Monday, January 9, 2012

Four is a crowd.



Luther and I were rappelling down Bob’s sweaty, hairy , broad back after a hearty meal of cholesterol enriched blood. Oh…before you start to wonder what that means, allow me to clarify: we are two adult male bed bugs living on and off our host/friend/house Bob. I don’t think his real name is Bob. Well..we bugs don’t  really need a name for the body that feeds us. But it is convenient when you have to differentiate between two hosts. Luther was of the opinion that H1 and H2 were quite confusing. I still don’t get it. We never had a permanent H2. I mean a second host/friend/house. Until now.

Living on the stinky mattress in Bob’s house had its perils but that is an occupational hazard we got used to. Bugs all over the world may have similar stories to tell, if they lived long enough to do so. A bug is always one bite away from sudden death. I have seen all the other members of our tiny community meeting bloody instant endings. Some times treated to hot molten wax. Sometimes picked up by nimble fingers and squashed against the floor or wall. Helen, that lovely girl with whom I had planned a family still lives on our wall in the form of a comet shaped dark stain. I remember good ol’ Jonathan who went through 5 agonizing minutes after he was sprayed with some horrible stuff, something Bob’s friend gave him. It curdled my blood watching him die slowly.(Well..technically, not my blood. It was Bob’s) The autopsy report said something else. It said he died inhaling a column of stale air that was trapped for the last 30 years somewhere on Bob’s body. Jonathan was an adventurous bug. May be it was true.

Finally, it came to just two of us. We knew that our family tree would end with us. Two adult male bugs. We both overcame our traumatic insemination instincts long back and have survived until now. But matters  worsened. Since last Sunday, to be precise.

Bob was an ideal host. He was slow, single and sweet. We knew where to bite and where to avoid. We knew him like the palm of our mandibles. And then, without warning, he started to change. First he started to change his bed sheets. Then he started washing his clothes. Bathing times were longer and he smelled weird to us with all that scented soap and deos he bought from some cheap grocery store. He even painted over my Helen’s memory on the wall. The biggest shock came when he brought in the first female version of a human to our abode. Insanity!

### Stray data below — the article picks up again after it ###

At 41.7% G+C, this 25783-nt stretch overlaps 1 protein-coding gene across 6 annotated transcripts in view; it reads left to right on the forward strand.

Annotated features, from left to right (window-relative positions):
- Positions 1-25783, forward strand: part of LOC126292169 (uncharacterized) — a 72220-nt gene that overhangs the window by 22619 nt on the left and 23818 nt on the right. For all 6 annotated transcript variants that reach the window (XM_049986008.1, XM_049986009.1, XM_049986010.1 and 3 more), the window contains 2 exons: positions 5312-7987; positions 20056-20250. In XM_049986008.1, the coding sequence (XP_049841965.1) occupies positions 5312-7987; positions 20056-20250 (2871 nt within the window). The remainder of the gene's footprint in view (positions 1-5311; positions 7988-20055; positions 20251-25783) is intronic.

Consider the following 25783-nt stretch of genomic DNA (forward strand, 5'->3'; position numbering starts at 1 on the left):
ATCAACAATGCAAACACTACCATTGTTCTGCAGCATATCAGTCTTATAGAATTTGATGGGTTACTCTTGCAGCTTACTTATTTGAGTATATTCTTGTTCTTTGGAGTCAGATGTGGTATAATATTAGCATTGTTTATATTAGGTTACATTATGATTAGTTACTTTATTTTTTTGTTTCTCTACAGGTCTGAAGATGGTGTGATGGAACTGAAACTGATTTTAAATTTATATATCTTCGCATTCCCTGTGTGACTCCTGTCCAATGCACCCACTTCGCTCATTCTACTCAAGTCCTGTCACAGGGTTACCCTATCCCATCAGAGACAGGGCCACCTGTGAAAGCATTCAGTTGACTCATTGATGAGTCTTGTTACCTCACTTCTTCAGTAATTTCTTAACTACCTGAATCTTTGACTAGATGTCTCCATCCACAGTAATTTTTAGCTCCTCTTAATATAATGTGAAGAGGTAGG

May be it was pure jealousy. Luther and I had just us to ourselves. Bob was in some way a part of our life. Another lone male in this strange triangle of love, blood and brotherhood. Three lonely men in the same bed with the warmth of their bodies comforting each other is not your typical scene of love but we lived it every day and night. We were inseparable in spite of Bob’s frantic scratching and turning. And there walks in a girl. Bob’s girl. Tragedy!

It has been a week since she came into his life. It has been seven long days since we had a good meal. We could never venture out fearlessly like before. That girl had big eyes and a matching eye sight. She would spot us from far.But tonight we just couldn't suffer the pangs. The hunger burned through. We went up to Bob's bed.

 And there we looked death in its face. It was supposed to be a quick drink but we bit the wrong thigh. I remember Luther mumbling something about “where has all the hair gone!”. Too late! Bob’s girl’s scream pierced the night and she shot up from the bed scratching her naked thigh. Bob was not where he was supposed to be. He appeared to look down from some where above that girl. He got up as we rappelled down his sweaty back as fast as we could and down into our hide out. We knew that within a few seconds, Bob would become a monster. He would pick up that spray and we would join Jonathan in his heavenly abode. Scared to death, Luther and I hid under the bed and listened to the deadly hiss of poison from that steel can, above us. We heard Bob’s girl screaming; “Bugs!”  Luther’s eyes met mine. As if he read my thoughts, Luther countered in a whisper; “Women!”

The Covariation model